Last September, I got a lovely email from Lynne, a mother of two (and classically trained harpist - how cool is that) living in Sydney, Australia. She and her daughters had decided to cook their way through Lunch in Paris. (Mother-daughter cooking is always special. I have vivid memories of my mother, wrist deep in seasoned chop meat, urging me to try some right out of the bowl - my first steak tartare!). Never having had a professional test kitchen for Lunch in Paris, I was truly excited to see their results - to make sure the recipes worked as well in readers' kitchens as they had in my own. In honor of Mother's Day, I asked if I could share some of their marvelous pictures and cooking experiences with you.
Dessert was a big theme - I'm especially fond of this series of photos, taken while making the mini raspberry financiers. (Total 2 for 1 extra credit for the picture with the anchovy goat cheese tarts baking in the background!)
"The girls have loved doing all the recipes but the desserts have been their favourite, especially the INSTANT YOGURT AND SUMMER BERRY PARTAITS one as they can do that themselves, and now they improvise and change the ingredients as there is no cooking so they are free to do what they like. The ones they liked to prepare, watch, smell and eat are the two chocolate ones that were perfect..."
Even Aunt Joyce's Coconut macaroons made an appearance in a spiffy glass jar.
Lynne's pictures of the pork ribs and fennel salad got me thinking about creative ways to get kids to try new foods (zucchini flowers, anyone?).
Lynne and her husband hit the nail on the head. (As someone who grew up arranging cookies into precise pyramids on my mother's best china, I particularly love their idea of a "presentation contest" for the prettiest plate.)
"Cooking together has made the kids appreciate the time spent in the kitchen,made them more patient but more than anything it has made them more adventurous in trying the food - somehow new food doesn't look so bad when they have cooked it themselves. My husband is in hospitality so we are surrounded by good food and food art, so with each recipe we used to have 'presentation' competitions which was probably the best part for them."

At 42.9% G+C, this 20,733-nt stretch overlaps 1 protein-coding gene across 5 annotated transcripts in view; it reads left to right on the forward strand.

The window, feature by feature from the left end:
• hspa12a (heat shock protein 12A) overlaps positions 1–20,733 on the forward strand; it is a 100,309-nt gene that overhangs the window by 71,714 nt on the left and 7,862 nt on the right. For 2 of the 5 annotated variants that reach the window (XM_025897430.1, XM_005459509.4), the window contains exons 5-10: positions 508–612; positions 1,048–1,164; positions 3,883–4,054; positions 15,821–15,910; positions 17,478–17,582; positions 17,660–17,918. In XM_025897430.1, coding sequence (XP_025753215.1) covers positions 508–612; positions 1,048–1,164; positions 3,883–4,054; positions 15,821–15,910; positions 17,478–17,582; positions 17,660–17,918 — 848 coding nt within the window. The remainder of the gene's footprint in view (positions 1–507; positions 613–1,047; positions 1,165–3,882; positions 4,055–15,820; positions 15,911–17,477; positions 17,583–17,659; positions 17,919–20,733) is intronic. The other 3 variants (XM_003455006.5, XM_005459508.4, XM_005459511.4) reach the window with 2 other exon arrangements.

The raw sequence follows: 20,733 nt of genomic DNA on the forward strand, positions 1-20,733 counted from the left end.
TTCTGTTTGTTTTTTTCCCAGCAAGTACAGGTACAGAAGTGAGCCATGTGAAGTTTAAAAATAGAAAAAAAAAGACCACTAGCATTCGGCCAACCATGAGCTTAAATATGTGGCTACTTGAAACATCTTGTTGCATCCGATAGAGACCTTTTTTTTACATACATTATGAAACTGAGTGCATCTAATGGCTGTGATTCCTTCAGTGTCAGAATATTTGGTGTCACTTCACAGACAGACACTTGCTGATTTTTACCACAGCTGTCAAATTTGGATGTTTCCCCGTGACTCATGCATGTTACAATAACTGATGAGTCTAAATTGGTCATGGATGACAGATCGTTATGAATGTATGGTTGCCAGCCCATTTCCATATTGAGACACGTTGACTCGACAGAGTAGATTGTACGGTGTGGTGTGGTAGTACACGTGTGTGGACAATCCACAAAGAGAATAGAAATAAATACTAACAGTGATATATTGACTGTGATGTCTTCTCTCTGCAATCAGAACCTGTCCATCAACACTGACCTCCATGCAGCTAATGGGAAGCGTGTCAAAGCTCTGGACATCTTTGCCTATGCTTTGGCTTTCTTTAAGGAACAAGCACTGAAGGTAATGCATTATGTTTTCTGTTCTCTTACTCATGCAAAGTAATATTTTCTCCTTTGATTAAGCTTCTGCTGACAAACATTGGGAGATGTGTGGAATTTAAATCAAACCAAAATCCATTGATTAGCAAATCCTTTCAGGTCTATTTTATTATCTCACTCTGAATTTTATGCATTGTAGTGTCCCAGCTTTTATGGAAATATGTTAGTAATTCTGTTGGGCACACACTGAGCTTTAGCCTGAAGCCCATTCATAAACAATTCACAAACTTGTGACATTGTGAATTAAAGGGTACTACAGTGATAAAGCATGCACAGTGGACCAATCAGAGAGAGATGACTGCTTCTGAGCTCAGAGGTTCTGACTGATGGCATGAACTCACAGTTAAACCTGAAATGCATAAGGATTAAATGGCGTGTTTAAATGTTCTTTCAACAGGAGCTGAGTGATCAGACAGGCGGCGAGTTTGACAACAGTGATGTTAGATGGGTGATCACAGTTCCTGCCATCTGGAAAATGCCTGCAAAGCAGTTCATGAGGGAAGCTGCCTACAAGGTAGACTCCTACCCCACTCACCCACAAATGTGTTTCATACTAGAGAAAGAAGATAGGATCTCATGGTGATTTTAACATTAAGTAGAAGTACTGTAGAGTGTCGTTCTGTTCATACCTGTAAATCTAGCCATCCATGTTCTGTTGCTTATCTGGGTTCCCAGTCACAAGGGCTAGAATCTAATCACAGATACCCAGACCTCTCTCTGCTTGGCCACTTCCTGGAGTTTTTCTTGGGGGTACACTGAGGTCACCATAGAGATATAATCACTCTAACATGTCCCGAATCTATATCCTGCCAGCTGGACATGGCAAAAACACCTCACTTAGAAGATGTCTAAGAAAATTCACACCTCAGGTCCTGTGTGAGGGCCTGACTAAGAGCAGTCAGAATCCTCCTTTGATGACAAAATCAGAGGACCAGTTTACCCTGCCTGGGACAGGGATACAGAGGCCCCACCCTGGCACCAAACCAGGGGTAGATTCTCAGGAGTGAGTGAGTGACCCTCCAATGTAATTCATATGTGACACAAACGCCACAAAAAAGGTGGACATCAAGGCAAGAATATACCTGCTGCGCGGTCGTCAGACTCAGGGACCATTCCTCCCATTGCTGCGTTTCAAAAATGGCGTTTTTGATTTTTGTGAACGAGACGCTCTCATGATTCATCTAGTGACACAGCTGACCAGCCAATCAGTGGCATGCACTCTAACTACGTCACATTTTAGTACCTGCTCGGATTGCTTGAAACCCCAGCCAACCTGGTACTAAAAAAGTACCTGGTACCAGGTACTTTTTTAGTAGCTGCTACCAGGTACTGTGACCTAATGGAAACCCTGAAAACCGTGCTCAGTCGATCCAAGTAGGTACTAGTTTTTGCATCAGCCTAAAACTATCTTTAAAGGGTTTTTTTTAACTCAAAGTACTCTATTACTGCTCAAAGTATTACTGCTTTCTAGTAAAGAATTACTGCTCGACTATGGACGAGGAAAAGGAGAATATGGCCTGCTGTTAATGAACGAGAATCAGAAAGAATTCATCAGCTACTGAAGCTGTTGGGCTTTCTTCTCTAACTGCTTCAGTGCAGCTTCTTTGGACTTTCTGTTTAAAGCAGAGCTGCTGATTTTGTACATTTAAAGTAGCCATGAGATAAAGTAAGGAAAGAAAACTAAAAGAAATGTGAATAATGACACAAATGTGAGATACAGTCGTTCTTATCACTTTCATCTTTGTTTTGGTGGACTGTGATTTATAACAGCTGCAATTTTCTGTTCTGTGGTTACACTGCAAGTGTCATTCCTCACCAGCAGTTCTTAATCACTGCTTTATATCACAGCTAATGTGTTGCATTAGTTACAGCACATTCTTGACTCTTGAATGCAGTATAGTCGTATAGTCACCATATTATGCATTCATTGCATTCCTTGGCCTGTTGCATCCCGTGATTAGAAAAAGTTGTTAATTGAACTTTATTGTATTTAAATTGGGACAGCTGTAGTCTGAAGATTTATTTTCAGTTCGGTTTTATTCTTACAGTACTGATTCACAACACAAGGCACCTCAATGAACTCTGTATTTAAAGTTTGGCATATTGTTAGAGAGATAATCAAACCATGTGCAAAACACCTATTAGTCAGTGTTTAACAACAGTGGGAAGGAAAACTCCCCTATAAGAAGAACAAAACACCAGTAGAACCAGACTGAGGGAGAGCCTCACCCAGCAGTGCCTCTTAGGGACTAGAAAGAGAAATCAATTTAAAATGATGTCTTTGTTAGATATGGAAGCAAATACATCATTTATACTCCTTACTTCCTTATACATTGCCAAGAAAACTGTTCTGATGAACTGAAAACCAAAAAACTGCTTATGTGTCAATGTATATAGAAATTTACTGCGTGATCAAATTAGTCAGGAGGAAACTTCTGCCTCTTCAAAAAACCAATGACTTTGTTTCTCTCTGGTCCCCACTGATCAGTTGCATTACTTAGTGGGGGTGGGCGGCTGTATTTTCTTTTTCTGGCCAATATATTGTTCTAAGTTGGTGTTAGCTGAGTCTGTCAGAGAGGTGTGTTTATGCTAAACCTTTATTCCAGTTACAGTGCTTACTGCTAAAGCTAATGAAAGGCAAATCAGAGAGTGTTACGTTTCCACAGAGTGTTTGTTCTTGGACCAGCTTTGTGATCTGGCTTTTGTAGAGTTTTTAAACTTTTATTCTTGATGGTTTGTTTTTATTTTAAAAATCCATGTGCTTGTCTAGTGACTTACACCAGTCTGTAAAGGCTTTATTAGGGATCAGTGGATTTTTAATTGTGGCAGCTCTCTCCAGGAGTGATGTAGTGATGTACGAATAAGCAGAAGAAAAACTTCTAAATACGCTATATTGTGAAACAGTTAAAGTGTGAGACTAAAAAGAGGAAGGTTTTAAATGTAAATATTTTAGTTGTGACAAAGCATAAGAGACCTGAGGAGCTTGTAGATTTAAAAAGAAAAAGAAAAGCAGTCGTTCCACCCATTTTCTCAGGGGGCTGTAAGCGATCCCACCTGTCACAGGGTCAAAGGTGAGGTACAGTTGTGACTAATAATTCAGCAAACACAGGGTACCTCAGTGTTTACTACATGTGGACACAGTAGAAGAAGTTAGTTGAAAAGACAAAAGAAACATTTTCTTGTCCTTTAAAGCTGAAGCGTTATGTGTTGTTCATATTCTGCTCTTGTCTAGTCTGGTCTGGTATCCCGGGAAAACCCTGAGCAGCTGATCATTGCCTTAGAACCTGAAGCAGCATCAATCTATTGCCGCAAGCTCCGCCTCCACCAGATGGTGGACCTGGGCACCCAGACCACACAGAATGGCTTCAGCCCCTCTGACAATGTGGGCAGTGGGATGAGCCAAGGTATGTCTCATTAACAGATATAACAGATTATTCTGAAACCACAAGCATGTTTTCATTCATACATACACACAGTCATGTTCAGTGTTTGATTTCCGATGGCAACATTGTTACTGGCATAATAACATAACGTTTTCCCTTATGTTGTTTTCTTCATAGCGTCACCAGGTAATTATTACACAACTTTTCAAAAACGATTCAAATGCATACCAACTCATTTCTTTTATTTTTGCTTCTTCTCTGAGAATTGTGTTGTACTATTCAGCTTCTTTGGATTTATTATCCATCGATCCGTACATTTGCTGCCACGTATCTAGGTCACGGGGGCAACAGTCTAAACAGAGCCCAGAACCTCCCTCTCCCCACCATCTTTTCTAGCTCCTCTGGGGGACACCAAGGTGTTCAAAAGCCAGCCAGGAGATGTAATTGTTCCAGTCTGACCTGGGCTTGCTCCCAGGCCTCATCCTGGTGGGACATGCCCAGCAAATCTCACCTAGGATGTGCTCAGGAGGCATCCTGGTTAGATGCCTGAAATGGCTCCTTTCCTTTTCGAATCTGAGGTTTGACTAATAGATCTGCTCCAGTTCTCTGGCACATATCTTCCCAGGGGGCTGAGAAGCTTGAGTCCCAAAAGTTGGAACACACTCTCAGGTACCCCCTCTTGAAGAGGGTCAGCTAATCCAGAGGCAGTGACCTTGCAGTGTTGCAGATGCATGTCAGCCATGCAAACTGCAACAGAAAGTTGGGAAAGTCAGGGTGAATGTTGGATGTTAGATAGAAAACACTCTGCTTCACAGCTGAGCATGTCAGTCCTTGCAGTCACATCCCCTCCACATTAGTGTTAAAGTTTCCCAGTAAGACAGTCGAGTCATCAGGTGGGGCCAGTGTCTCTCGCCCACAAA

French cooking often scares the pants off of home cooks, but Lynne & Co. took it in stride.
"My sister lives in France and is married to a French Chef - so the french way of cooking has been part of my life now for over 20 years, but I think what I loved about these recipes is that they were not coming from a real cookbook so somehow there was less pressure to get the recipes right - and so with NO PRESSURE they all came out perfectly."
I daresay, my "Student Charlotte" never looked quite that good...
The most recent image that Lynne sent along was this picture-perfect postcard of the lambshanks with orange and star anise. I'm thinking seriously about having them printed up as next year's Christmas cards!
My mom and Paul are in Provence at the moment. After last year's rocky start, I think they are really enjoying the pace of village life. We chatted with the fishmonger at the local market this morning, and taught Augustin how to use a straw in his apricot nectar at the cafe. While I'm writing this, they are up at the new playground, inspecting the slide.
In my mother's suitcase, underneath the Elmo underpants and Dr. Suess books for Augustin, was a package of blue marshmellow bunnies, just for me. Heirloom tomatoes may be my future, but a taste of the past is always welcome.
If you have pics of Lunch in Paris recipes you've made at home, SVP (that's French shorthand for "pretty please") share them on the Lunch in Paris facebook page.
Thank you so much to Lynne and her family for sharing your creations. Happy Mother's Day to all!
P.S. - I also asked Lynne for tips and any mistakes she might catch. Definitely use regular, not self raising flour for the choquettes. And some early editions of Lunch in Paris have a conversion error in the baking temp for the strawberry rhubarbe crumble (wihch I might well make this weekend!) - it should be 375F.